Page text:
• energy expenditure;
  • cardiac function;
  • effort test;
  • fat free mass;
  • cardiovascular stress


Objective: To investigate the effects of surgically induced weight loss on exercise capacity in patients with morbid obesity (MO).

Research Methods and Procedures: A prospective 1-year follow-up study was carried out, with patients being their own controls. A symptom-limited cardiopulmonary exercise stress test was performed in 31 MO patients (BMI > 40 kg/m2) before and 1 year after undergoing bariatric surgery.

Results: At 1 year after surgery, weight was reduced from 146 ± 33 to 95 ± 19 kg (p < 0.001), and BMI went from 51 ± 4 to 33 ± 6 kg/m2 (p < 0.001). After weight loss, obese patients performed each workload with lower oxygen consumption, heart rate, systolic arterial pressure, and ventilatory volume (p < 0.001). This reduced energy expenditure allowed them to increase the duration of their effort test from 13.8 ± 3.8 to 21 ± 4.2 minutes (p < 0.001). Upon finishing the exercise, MO patients before surgery were able to reach only 83% of their age-predicted maximal heart rate, and their respiratory exchange ratio was 0.87 ± 0.06. After weight loss, those values were 90% and 1 ± 0.08, respectively (p < 0.01). When we compared the peak O2 pulse corrected by fat free mass before and after surgery, no significant differences between the groups were found.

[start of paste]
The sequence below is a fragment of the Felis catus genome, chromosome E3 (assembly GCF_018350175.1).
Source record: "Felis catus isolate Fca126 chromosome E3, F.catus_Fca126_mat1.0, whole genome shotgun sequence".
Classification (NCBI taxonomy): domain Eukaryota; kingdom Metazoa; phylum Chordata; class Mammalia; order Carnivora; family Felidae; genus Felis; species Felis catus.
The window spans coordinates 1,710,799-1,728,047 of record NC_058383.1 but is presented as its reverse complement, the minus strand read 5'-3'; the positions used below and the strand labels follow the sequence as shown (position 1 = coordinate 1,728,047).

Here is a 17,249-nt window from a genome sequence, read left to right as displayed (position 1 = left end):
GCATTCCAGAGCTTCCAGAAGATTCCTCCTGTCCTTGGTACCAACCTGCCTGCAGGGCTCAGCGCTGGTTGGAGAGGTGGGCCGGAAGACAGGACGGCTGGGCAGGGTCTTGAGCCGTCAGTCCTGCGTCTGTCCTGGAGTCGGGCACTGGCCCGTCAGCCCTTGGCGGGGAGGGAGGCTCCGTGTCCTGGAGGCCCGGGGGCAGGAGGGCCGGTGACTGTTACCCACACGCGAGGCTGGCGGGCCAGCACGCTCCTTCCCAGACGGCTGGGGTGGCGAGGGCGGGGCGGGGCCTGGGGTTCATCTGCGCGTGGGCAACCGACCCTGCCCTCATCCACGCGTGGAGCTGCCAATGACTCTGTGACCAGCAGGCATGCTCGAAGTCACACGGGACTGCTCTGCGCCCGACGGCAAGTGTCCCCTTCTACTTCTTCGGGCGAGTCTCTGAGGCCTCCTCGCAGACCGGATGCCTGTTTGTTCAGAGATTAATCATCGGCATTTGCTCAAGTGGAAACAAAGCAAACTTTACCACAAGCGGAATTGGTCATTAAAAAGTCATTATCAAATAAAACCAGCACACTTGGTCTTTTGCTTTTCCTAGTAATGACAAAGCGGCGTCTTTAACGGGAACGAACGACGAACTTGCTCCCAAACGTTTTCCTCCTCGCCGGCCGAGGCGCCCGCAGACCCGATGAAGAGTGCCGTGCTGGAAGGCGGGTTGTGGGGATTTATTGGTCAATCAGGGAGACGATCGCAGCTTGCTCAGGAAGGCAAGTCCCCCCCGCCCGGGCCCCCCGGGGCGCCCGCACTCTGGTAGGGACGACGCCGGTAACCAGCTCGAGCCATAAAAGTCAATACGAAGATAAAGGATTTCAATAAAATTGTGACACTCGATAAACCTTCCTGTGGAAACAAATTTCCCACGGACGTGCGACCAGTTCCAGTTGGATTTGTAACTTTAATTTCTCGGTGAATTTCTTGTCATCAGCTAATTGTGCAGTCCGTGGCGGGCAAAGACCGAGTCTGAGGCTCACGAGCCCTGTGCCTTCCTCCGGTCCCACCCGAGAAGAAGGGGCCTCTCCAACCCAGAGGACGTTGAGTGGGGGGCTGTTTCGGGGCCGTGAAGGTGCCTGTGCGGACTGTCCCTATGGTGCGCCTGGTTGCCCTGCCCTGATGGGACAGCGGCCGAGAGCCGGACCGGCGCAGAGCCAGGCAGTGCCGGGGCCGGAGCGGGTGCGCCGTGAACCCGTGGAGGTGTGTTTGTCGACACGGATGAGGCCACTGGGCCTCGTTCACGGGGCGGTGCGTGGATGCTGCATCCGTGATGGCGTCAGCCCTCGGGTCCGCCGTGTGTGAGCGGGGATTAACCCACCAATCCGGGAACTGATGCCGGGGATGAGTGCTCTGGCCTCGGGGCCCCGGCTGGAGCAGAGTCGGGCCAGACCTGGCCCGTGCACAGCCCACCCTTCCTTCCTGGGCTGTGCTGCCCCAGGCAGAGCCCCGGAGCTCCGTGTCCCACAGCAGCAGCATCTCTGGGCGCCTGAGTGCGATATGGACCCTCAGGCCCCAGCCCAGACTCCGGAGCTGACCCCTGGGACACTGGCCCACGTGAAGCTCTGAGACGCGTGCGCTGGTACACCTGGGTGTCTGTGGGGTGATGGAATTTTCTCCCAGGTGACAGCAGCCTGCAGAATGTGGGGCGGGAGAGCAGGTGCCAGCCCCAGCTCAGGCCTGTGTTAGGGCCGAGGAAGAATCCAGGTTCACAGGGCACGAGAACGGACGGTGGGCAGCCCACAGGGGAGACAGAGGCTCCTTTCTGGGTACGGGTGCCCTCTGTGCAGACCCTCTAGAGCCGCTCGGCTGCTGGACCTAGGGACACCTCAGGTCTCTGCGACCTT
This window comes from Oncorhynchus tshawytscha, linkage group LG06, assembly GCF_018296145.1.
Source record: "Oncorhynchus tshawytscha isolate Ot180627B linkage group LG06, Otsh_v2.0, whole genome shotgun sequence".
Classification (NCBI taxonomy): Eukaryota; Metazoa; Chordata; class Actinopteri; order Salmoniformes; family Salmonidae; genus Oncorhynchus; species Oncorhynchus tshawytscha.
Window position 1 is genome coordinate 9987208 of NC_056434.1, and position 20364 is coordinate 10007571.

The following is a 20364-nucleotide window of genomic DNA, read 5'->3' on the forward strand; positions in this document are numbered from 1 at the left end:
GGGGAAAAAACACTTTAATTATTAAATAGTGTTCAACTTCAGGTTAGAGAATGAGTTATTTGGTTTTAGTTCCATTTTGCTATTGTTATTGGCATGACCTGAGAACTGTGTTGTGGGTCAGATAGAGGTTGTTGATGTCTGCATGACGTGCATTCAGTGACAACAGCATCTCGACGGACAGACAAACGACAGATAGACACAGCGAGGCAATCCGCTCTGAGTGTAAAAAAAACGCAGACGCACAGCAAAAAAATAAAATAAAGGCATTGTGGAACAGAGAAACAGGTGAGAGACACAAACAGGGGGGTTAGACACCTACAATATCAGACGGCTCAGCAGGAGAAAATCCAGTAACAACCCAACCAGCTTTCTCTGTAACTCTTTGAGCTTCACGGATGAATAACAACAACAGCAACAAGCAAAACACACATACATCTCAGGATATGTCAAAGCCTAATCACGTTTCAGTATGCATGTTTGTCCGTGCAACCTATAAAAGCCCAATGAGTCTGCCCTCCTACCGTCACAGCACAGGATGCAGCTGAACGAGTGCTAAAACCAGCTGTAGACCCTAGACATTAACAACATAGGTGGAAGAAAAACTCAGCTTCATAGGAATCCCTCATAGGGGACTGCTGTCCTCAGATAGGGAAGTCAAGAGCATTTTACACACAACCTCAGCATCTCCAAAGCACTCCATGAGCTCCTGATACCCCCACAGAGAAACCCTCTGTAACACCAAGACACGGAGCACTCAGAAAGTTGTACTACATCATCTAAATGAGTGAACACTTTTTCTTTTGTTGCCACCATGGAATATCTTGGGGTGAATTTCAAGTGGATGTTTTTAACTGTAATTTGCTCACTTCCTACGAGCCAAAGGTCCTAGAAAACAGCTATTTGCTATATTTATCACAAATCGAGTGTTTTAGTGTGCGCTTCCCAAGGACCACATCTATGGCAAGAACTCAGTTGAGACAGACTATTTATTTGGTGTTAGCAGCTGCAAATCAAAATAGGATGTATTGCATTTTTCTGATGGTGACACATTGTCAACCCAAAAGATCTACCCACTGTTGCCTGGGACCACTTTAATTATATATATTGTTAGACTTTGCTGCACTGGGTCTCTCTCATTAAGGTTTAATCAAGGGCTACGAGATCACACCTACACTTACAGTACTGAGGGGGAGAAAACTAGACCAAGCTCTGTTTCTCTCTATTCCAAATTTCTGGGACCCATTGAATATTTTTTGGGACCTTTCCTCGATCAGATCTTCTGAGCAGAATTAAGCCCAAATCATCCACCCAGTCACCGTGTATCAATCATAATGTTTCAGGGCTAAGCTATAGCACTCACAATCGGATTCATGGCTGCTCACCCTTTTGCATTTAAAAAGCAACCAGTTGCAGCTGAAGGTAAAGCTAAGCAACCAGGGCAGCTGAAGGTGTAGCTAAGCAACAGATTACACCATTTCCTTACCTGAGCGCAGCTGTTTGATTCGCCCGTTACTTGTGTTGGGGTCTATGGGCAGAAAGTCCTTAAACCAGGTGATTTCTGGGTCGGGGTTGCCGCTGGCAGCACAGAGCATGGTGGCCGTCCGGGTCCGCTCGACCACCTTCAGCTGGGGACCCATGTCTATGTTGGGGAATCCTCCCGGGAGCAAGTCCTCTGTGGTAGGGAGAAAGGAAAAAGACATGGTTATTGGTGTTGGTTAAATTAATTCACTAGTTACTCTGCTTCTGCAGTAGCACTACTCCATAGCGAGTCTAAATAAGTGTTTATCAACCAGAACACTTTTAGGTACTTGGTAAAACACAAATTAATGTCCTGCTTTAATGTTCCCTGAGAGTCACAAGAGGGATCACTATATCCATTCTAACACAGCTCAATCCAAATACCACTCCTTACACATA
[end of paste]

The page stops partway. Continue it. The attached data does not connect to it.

Discussion: After surgically induced weight loss, MO patients markedly improved their exercise capacity. This is due to the fact that they were able to perform the external work with lower energy expenditure and also to increase cardiovascular stress, optimizing the use of cardiac reserve. There were no differences in cardiac function before and after surgery.